To have secret plottings of this sort going on in our midst was a very serious business, of course, and the knights asked Joan's permission to hang the plotters, but she refused without hesitancy. She said:

"Neither these men nor any others can take my life before my mission is accomplished, therefore why should I have their blood upon my hands? I will inform them of this, and also admonish them. Call them before me."

When the came she made that statement to them in a plain matter-of-fact way, and just as if the thought never entered her mind that any one could doubt it after she had given her word that it was true. The men were evidently amazed and impressed to hear her say such a thing in such a sure and confident way, for prophecies boldly uttered never fall barren on superstitious ears. Yes, this speech certainly impressed them, but her closing remark impressed them still more. It was for the ringleader, and Joan said it sorrowfully:

"It is a pity that you should plot another's death when you own is so close at hand."

That man's horse stumbled and fell on him in the first ford which we crossed that night, and he was drowned before we could help him. We had no more conspiracies.

This night was harassed with ambuscades, but we got through without having any men killed. One more night would carry us over the hostile frontier if we had good luck, and we saw the night close down with a good deal of solicitude. Always before, we had been more or less reluctant to start out into the gloom and the silence to be frozen in the fords and persecuted by the enemy, but this time we were impatient to get under way and have it over, although there was promise of more and harder fighting than any of the previous nights had furnished. Moreover, in front of us about three leagues there was a deep stream with a frail wooden bridge over it, and as a cold rain mixed with snow had been falling steadily all day we were anxious to find out whether we were in a trap or not. If the swollen stream had washed away the bridge, we might properly consider ourselves trapped and cut off from escape.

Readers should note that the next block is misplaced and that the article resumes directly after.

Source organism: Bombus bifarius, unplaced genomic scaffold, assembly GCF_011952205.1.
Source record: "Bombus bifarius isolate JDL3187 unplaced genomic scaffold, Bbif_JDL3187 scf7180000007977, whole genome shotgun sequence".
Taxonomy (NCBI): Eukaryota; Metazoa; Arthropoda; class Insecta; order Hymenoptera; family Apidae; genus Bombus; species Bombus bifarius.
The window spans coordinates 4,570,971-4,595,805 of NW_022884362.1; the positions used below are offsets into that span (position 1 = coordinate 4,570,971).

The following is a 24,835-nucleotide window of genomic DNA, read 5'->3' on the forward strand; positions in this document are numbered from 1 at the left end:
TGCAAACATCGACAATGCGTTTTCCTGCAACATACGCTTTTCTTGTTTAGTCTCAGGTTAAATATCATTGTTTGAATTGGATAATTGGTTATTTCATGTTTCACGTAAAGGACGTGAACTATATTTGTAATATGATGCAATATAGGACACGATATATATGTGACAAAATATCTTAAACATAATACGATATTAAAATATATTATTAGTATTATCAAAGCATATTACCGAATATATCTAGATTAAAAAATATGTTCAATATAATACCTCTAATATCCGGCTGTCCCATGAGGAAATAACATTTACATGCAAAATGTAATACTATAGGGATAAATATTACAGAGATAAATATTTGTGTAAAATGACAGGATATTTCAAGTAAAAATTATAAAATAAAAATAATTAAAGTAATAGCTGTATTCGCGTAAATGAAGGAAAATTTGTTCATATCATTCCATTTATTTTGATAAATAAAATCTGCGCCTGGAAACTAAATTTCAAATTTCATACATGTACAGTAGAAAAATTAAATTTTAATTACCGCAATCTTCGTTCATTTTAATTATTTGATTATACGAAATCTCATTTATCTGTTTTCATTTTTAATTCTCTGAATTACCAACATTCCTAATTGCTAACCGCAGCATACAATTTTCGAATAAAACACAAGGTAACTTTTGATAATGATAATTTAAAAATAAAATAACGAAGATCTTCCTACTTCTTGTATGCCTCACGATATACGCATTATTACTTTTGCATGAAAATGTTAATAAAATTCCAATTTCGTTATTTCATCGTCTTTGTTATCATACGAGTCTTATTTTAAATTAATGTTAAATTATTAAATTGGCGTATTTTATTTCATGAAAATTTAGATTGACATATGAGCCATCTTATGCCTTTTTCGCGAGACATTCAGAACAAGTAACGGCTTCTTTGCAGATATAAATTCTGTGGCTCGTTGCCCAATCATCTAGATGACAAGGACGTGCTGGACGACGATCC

As soon as it was dark we filed out from the depth of the forest where we had been hidden and began the march. From the time that we had begun to encounter ambushes Joan had ridden at the head of the column, and she took this post now. By the time we had gone a league the rain and snow had turned to sleet, and under the impulse of the storm-wind it lashed my face like whips, and I envied Joan and the knights, who could close their visors and shut up their heads in their helmets as in a box. Now, out of the pitchy darkness and close at hand, came the sharp command:


We obeyed. I made out a dim mass in front of us which might be a body of horsemen, but one could not be sure. A man rode up and said to Joan in a tone of reproof:

"Well, you have taken your time, truly. And what have you found out? Is she still behind us, or in front?"

Joan answered in a level voice:

"She is still behind."

This news softened the stranger's tone. He said:

"If you know that to be true, you have not lost your time, Captain. But are you sure? How do you know?"

"Because I have seen her."

"Seen her! Seen the Virgin herself?"

"Yes, I have been in her camp."

"Is it possible! Captain Raymond, I ask you to pardon me for speaking in that tone just now. You have performed a daring and admirable service. Where was she camped?"

"In the forest, not more than a league from here."

"Good! I was afraid we might be still behind her, but now that we know she is behind us, everything is safe. She is our game. We will hang her. You shall hang her yourself. No one has so well earned the privilege of abolishing this pestilent limb of Satan."

"I do not know how to thank you sufficiently. If we catch her, I--"

"If! I will take care of that; give yourself no uneasiness. All I want is just a look at her, to see what the imp is like that has been able to make all this noise, then you and the halter may have her.

Mark Twain
Classic Literature Library

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